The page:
Learn which plants thrive in your Hardiness Zone with our new interactive map!

How to Remove a Concrete Sidewalk

By Genae Valecia Hinesman

There are a number of reasons why you may find it necessary to remove a concrete sidewalk, patio, or walkway on your property. For example, you may need to create a stone path, extend or create a garden, or add sod for landscaping. Removing concrete is simple, although there is no doubt that it can be very hard work. Try to work with a friend or two to make the project go more quickly and efficiently.

Remove a Concrete Sidewalk

After putting on your protective gloves and goggles, take your sledgehammer and deliver a strong blow to the edge of the concrete. It may take several blows to crack the sidewalk.

Once cracks appear, move inward from the breaks toward the center and continue until all of the concrete has been broken into many smaller pieces.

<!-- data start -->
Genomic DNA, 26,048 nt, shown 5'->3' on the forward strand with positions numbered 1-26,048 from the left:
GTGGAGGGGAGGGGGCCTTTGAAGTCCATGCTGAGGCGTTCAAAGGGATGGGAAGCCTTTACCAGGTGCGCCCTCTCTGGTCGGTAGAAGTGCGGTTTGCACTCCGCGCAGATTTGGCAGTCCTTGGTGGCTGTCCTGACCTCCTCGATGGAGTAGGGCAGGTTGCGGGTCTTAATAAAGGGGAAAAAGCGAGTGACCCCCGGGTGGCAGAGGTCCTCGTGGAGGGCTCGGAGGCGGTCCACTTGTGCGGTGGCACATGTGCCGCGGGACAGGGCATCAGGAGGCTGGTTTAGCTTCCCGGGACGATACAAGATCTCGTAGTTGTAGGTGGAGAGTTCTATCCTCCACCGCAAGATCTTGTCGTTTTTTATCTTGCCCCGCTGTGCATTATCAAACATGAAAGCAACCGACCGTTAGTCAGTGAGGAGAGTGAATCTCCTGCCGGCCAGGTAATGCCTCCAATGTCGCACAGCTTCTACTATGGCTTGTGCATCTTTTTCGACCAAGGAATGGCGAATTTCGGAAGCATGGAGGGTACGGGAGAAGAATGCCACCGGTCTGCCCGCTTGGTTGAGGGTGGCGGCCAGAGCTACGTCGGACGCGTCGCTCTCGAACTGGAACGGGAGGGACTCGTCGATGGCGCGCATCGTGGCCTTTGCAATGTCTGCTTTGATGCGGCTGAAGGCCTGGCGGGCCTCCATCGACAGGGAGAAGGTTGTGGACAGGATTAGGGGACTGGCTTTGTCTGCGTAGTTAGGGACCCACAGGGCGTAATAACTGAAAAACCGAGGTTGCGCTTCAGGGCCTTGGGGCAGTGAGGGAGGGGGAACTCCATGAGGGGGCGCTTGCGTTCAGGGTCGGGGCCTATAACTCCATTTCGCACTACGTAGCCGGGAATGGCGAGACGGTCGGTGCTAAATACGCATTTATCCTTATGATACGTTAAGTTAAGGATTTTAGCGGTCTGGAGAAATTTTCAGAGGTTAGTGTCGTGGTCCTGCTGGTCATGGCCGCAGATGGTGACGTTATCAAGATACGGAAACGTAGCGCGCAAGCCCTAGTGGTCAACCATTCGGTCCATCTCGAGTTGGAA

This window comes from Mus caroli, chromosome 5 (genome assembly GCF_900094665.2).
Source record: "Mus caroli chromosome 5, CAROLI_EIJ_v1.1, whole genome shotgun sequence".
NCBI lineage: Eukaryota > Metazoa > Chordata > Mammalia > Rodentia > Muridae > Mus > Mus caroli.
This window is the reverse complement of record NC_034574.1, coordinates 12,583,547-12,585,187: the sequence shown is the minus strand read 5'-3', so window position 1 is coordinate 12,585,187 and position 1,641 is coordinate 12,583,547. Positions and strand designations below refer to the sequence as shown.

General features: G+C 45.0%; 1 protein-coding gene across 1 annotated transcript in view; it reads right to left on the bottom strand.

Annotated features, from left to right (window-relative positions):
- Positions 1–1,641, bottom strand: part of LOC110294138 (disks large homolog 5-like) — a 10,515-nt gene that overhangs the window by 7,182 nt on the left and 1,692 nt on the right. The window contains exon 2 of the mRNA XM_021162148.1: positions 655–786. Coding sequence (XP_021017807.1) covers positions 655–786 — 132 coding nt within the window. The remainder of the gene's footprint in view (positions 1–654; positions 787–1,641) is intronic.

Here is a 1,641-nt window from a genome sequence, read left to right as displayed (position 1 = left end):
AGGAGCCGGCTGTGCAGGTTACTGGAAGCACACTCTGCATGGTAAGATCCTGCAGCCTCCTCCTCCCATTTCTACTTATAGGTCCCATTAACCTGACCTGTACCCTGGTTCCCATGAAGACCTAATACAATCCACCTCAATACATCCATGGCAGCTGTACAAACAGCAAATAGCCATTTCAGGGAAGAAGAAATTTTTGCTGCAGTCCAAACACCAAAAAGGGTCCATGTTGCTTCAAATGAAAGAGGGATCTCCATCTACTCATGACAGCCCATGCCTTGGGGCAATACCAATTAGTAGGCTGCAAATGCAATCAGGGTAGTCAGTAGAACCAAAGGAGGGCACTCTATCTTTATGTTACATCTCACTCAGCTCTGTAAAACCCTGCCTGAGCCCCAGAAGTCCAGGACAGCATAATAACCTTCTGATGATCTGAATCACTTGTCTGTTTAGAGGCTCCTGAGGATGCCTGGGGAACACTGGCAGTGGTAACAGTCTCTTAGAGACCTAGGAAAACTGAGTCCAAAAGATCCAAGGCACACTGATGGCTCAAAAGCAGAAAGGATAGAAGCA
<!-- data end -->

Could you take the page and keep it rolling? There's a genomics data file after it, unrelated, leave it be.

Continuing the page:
Lay down the sledgehammer and use the pick axe to pry loose any stubborn concrete pieces that resist removal.

When the fragments seem loose, pick up the smaller pieces and place them into the wheelbarrow.

Use your shovel to remove the larger chunks of concrete from the ground and place them also into the wheelbarrow.


Things You Will Need

  • Protective gloves
  • Protective goggles
  • Sledgehammer
  • Pickaxe
  • Shovel
  • Wheelbarrow


  • If you have one or more friends helping you, take turns breaking up the concrete, this can quickly exhaust even a strong individual.
  • This may take a while, so be prepared with a bottle of water to prevent dehydration.
  • A jackhammer or pneumatic drill may be faster, but they are not easy for a non-experienced person to use, and they also create a great deal of noise. If you are in a residential neighborhood, you might be better advised to stick with a manual sledgehammer.
  • Some residential areas require permits to remove concrete in front of dwellings. Check with your local authorities first.


  • Do not attempt to break concrete without protective eyewear. Fragments can fly upwards and cause severe damage to your face and eyes. Don't take that risk!

About the Author


Genae Valecia Hinesman, former banking executive, entrepreneur and fashion model, began writing professionally in 2002. She is a Cum Laude graduate of the University of Southern California where she studied business, finance and exercise physiology. Her articles featured in Living Healthy: 360, Life 123, the American Chronicle and Yahoo Voices.